Medical Compass: Does exercise alter your genes?

Medical Compass: Does exercise alter your genes?

METRO photo
Even modest exercise may impact your health outcomes

By David Dunaief, M.D.

Dr. David Dunaief

Last week, I wrote about the challenges of relying on exercise for weight loss. That’s not to say that it’s not important to exercise. It has powerful effects in altering how our genes express themselves and can improve our outcomes with specific diseases, such as diabetes and a host of other health issues, including kidney stones, osteoarthritis, cardiovascular disease and breast, colorectal and endometrial cancers (1).

Despite all the positives, it’s sometime difficult to motivate yourself to exercise. However, there are some simple ways to motivate yourself during exercise. One study showed that those who repeated positive mantras to themselves during exercise were able to persist for longer periods (2).

Why is this so important now? Because we are too sedentary, and this is the time of the year when we are especially so. According to data from the 2015-2018 Behavioral Risk Factor Surveillance System, the Northeast had among the highest levels of physical inactivity by U.S. region, at 25.6 percent of the population (3).

Can exercise alter your fat genes?

Exercise may have a significant impact on how our genes express themselves.

In a study, results showed that thousands upon thousands of genes in fat cells were affected when participants exercised for six months (4). The study involved sedentary men and had them exercise twice a week at a one-hour spin class. According to the researchers, the genes impacted were those involved most likely in storing fat and in risk for subsequent diabetes and obesity development. These participants also improved other important health metrics, including their cholesterol, blood-pressure, fat percent and, later, their waist circumferences.

The effect identified on the fat cells is referred to as epigenetics, where lifestyle modifications ultimately lead to changes in gene expression, turning them on and off. This has been shown with dietary changes, but this is one of the first studies to show that exercise also has significant impacts on our genes. It took only six months to see these numerous gene changes with modest amounts of cardiovascular exercise.

Do you need more encouragement? Another study showed substantial gene changes in muscle cells after one workout on a stationary bike (5). Yet another introduced six weeks of endurance exercise to healthy, but sedentary, young men and identified an abundance of genetic changes to skeletal muscle with broad impacts on physical and cognitive health (6).

Which is better: exercise or drug therapy?

What if we could forgo medications for cardiovascular disease by exercising? One meta-analysis, which examined 57 studies that involved drugs and exercise, showed similar benefits between statins and exercise in mortality with secondary prevention of coronary heart disease (7). This means that, in patients who already have heart disease, both statins and exercise reduce the risk of mortality by similar amounts. The same study also showed benefits for those with pre-diabetes and the use of metformin vs. exercise. It didn’t matter which one was used, the drug or the lifestyle change.

While these results are exciting, don’t change your medication without consulting your physician.

How does exercise help with kidney stones?

Anyone who has tried to pass a kidney stone knows it can be an excruciating experience. Most of the treatment involves pain medication, fluids and waiting for the stone to pass. However, the best way to treat kidney stones is to prevent them.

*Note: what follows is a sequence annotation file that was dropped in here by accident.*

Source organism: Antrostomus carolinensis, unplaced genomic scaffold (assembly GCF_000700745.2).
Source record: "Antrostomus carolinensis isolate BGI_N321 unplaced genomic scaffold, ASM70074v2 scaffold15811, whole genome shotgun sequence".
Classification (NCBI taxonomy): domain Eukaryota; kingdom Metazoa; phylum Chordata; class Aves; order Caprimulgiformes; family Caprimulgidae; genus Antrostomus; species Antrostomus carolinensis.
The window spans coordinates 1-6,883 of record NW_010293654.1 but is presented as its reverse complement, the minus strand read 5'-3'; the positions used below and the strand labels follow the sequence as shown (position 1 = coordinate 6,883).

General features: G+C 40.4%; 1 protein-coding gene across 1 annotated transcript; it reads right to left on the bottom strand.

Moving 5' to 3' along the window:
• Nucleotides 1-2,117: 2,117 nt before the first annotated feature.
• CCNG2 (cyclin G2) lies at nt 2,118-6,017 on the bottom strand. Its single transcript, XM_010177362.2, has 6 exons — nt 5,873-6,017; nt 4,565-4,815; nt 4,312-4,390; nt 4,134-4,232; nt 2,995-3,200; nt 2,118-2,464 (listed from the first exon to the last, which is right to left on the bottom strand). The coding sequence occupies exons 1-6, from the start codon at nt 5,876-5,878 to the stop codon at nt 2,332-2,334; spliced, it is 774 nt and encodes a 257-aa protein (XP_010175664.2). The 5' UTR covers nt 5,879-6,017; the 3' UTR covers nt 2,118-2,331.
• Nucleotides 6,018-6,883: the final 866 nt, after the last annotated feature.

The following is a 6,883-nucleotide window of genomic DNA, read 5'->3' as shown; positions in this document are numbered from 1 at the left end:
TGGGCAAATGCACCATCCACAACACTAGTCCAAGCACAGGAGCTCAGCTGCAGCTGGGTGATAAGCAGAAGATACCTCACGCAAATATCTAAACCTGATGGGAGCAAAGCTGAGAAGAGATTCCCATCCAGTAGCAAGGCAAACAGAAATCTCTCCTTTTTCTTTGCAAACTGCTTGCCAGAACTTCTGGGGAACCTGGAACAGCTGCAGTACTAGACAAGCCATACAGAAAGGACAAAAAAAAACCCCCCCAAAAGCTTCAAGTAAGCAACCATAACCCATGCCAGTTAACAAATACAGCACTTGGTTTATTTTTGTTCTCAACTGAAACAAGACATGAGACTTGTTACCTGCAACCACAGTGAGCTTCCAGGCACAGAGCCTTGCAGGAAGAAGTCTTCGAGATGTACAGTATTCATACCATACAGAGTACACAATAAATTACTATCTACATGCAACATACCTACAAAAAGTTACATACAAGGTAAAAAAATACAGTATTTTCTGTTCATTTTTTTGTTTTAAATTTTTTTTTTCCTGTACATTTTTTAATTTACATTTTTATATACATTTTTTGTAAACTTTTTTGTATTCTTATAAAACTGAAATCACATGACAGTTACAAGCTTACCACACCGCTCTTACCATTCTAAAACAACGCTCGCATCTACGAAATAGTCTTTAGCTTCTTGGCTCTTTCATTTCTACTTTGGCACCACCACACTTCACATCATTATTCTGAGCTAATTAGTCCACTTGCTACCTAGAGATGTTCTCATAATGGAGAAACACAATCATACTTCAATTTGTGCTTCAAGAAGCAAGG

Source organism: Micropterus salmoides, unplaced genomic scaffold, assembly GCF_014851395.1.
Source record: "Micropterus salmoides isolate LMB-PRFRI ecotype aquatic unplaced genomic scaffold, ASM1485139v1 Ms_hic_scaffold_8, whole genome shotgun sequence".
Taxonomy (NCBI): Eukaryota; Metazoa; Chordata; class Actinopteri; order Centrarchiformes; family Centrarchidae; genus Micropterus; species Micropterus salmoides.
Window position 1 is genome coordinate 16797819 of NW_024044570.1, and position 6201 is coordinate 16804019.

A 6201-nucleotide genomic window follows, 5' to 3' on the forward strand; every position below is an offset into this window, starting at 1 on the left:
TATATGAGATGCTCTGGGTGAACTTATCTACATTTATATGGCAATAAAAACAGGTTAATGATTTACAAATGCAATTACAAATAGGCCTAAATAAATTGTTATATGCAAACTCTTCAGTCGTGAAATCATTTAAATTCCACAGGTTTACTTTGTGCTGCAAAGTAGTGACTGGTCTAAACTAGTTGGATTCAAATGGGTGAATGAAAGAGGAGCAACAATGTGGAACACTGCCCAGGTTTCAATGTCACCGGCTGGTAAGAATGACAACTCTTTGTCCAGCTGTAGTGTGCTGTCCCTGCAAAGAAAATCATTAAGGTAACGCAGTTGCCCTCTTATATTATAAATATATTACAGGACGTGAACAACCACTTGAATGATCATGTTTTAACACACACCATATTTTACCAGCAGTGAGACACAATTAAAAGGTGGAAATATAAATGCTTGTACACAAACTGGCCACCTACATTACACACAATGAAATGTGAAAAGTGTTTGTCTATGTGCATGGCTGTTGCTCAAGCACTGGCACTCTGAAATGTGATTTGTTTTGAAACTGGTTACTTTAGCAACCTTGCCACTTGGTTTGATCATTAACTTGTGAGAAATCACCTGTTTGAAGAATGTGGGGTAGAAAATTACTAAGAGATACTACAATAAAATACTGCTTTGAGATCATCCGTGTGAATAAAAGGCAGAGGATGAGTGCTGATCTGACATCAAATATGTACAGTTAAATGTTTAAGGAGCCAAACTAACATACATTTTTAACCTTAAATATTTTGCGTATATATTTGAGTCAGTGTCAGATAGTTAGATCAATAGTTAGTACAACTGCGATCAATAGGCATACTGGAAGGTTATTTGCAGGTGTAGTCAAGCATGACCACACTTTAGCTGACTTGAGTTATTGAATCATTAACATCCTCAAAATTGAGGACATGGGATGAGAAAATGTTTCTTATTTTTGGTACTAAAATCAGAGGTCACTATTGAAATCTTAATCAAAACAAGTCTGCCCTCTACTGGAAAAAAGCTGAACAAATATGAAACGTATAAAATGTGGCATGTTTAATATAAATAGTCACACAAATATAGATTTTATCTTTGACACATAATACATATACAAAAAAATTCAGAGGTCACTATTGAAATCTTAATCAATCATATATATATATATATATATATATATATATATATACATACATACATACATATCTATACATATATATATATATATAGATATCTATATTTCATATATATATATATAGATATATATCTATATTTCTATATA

In the Women’s Health Initiative Observational Study, exercise reduced the risk of kidney stones by as much as 31 percent (8). Even better, the intensity of the exercise did not change its beneficial effect. What mattered more was exercise quantity. One hour of jogging or three hours of walking got the top results; however, lesser amounts of exercise also saw substantial reductions. This study involved 84,000 postmenopausal women, the population most likely to suffer from kidney stones.

Is sexual activity really exercise?

We have heard that sex may be thought of as exercise, but is this myth or is there actual evidence? According to research, this may be true. In a study, researchers found that young, healthy couples exert 6 METs — metabolic energy, or the amount of oxygen consumed per kilogram per minute — during sexual activity (9).

How does this compare to other activities? We exert about 1 MET while sitting and 8.5 METs while jogging. In terms of energy utilized, sexual activity falls between walking and jogging, therefore, it can be qualified as moderate activity. Men and women burned almost half as many calories with sex as with jogging, burning a mean of 85 calories over about 25 minutes. Who says exercise isn’t fun?

I can’t stress the importance of exercise enough. It not only helps you feel better, it may also influence gene expression and, ultimately, affect your development and prevention of disease. In certain circumstances, it may be as powerful as medications. Therefore, make exercise a priority — part of the fabric of your life. It may already be impacting the fabric of your body: your genes.


(1) JAMA. 2009;301(19):2024. (2) Med Sci Sports Exerc. 2013 Oct 10. (3) (4) PLoS Genet. 2013 Jun;9(6):e1003572. (5) Cell Metab. 2012 Mar 7;15(3):405-11. (6) Mol Metab. 2021 Nov;53:101290. (7) BMJ. 2013; 347. (8) JASN. 2013;24(3):p 487-497. (9) PLoS One 8(10): e79342.

Dr. David Dunaief is a speaker, author and local lifestyle medicine physician focusing on the integration of medicine, nutrition, fitness and stress management. For further information, visit or consult your personal physician.